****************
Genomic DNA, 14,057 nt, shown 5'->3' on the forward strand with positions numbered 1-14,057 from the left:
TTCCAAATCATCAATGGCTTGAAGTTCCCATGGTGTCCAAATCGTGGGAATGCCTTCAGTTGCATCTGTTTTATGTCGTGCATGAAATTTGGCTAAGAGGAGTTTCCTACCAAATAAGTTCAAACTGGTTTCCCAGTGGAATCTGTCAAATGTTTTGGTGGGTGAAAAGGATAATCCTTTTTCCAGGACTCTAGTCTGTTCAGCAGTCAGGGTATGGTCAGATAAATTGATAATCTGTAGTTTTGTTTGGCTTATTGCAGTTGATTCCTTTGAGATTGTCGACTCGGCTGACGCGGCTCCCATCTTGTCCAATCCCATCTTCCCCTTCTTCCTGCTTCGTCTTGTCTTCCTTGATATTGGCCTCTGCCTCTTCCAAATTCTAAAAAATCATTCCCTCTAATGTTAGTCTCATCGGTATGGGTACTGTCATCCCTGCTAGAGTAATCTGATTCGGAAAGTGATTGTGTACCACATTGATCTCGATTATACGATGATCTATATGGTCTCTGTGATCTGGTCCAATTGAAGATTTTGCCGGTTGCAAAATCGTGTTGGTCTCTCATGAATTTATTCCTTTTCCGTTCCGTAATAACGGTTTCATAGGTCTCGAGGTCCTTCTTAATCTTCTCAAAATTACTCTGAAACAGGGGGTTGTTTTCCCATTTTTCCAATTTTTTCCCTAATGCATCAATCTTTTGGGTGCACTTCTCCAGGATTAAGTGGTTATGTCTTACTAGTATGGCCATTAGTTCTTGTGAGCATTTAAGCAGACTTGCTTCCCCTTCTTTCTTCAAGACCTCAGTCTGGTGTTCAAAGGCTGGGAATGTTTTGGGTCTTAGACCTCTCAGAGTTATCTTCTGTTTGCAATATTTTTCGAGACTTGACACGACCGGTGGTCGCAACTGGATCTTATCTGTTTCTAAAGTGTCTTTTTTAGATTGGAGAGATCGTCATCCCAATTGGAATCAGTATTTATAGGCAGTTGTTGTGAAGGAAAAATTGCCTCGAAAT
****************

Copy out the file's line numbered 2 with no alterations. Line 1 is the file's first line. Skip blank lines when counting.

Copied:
TTCCAAATCATCAATGGCTTGAAGTTCCCATGGTGTCCAAATCGTGGGAATGCCTTCAGTTGCATCTGTTTTATGTCGTGCATGAAATTTGGCTAAGAGGAGTTTCCTACCAAATAAGTTCAAACTGGTTTCCCAGTGGAATCTGTCAAATGTTTTGGTGGGTGAAAAGGATAATCCTTTTTCCAGGACTCTAGTCTGTTCAGCAGTCAGGGTATGGTCAGATAAATTGATAATCTGTAGTTTTGTTTGGCTTATTGCAGTTGATTCCTTTGAGATTGTCGACTCGGCTGACGCGGCTCCCATCTTGTCCAATCCCATCTTCCCCTTCTTCCTGCTTCGTCTTGTCTTCCTTGATATTGGCCTCTGCCTCTTCCAAATTCTAAAAAATCATTCCCTCTAATGTTAGTCTCATCGGTATGGGTACTGTCATCCCTGCTAGAGTAATCTGATTCGGAAAGTGATTGTGTACCACATTGATCTCGATTATACGATGATCTATATGGTCTCTGTGATCTGGTCCAATTGAAGATTTTGCCGGTTGCAAAATCGTGTTGGTCTCTCATGAATTTATTCCTTTTCCGTTCCGTAATAACGGTTTCATAGGTCTCGAGGTCCTTCTTAATCTTCTCAAAATTACTCTGAAACAGGGGGTTGTTTTCCCATTTTTCCAATTTTTTCCCTAATGCATCAATCTTTTGGGTGCACTTCTCCAGGATTAAGTGGTTATGTCTTACTAGTATGGCCATTAGTTCTTGTGAGCATTTAAGCAGACTTGCTTCCCCTTCTTTCTTCAAGACCTCAGTCTGGTGTTCAAAGGCTGGGAATGTTTTGGGTCTTAGACCTCTCAGAGTTATCTTCTGTTTGCAATATTTTTCGAGACTTGACACGACCGGTGGTCGCAACTGGATCTTATCTGTTTCTAAAGTGTCTTTTTTAGATTGGAGAGATCGTCATCCCAATTGGAATCAGTATTTATAGGCAGTTGTTGTGAAGGAAAAATTGCCTCGAAAT